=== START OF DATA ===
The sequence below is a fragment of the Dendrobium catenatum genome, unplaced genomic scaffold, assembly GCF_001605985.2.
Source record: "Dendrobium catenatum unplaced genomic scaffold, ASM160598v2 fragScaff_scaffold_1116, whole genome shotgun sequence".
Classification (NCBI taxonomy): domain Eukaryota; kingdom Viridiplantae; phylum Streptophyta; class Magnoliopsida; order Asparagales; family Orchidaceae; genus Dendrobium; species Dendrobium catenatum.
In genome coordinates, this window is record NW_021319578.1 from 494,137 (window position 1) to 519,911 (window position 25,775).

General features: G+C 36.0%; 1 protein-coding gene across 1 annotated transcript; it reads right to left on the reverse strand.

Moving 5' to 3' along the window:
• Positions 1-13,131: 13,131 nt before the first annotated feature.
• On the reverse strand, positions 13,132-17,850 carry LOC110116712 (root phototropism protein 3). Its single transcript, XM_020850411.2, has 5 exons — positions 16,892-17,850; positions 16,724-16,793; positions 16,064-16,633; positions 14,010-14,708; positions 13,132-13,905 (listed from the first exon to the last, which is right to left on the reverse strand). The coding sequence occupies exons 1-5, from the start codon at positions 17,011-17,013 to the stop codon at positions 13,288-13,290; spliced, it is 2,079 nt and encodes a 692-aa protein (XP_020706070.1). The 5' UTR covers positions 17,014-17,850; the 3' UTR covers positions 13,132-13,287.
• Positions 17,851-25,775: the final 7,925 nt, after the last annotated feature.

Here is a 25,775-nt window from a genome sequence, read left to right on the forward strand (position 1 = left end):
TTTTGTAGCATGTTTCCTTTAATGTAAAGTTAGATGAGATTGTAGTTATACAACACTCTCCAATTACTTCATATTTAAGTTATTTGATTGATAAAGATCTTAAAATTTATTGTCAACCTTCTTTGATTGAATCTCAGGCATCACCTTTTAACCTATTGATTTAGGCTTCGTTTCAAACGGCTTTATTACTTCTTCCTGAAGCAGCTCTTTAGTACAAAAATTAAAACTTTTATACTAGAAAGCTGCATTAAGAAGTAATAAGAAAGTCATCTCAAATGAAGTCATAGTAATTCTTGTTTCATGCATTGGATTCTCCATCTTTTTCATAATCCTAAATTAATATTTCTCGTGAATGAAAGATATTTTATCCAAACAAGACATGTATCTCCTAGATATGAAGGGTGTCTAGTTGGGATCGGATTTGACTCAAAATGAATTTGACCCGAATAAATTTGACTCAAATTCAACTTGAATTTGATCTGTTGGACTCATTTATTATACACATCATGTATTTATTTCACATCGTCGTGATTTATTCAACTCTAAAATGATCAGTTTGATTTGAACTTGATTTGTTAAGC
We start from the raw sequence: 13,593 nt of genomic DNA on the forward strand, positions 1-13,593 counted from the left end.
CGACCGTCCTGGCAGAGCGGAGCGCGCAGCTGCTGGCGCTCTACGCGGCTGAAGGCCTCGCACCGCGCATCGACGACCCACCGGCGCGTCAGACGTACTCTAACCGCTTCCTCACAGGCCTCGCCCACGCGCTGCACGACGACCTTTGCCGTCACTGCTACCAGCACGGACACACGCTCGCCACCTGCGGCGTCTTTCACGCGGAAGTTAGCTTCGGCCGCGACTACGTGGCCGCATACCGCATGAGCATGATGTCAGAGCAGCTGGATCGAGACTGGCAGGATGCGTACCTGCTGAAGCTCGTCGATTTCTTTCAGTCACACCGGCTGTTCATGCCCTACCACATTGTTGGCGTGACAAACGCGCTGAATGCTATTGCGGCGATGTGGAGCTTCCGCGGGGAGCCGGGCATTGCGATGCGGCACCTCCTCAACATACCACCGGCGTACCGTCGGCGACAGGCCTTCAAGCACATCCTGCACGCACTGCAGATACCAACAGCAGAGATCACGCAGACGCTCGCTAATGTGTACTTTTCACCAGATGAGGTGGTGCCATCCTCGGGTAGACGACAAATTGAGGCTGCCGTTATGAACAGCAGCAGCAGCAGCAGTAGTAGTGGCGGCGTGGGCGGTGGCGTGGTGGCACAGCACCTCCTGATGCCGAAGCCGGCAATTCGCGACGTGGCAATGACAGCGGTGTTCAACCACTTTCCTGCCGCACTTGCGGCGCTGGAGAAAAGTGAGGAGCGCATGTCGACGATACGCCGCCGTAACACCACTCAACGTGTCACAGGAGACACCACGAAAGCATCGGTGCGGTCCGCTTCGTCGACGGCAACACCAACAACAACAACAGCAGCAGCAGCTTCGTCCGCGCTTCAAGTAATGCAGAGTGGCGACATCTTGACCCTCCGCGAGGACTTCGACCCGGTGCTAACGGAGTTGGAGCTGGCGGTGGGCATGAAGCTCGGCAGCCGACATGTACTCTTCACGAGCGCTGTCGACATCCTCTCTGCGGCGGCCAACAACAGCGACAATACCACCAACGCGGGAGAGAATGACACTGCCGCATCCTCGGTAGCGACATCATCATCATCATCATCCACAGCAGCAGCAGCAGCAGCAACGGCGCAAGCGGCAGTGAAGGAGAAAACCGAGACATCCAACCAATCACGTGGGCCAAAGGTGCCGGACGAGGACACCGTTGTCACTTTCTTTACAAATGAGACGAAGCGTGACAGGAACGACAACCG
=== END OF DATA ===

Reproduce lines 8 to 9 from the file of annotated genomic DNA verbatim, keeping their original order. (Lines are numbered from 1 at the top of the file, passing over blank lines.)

• On the reverse strand, positions 13,132-17,850 carry LOC110116712 (root phototropism protein 3). Its single transcript, XM_020850411.2, has 5 exons — positions 16,892-17,850; positions 16,724-16,793; positions 16,064-16,633; positions 14,010-14,708; positions 13,132-13,905 (listed from the first exon to the last, which is right to left on the reverse strand). The coding sequence occupies exons 1-5, from the start codon at positions 17,011-17,013 to the stop codon at positions 13,288-13,290; spliced, it is 2,079 nt and encodes a 692-aa protein (XP_020706070.1). The 5' UTR covers positions 17,014-17,850; the 3' UTR covers positions 13,132-13,287.
• Positions 17,851-25,775: the final 7,925 nt, after the last annotated feature.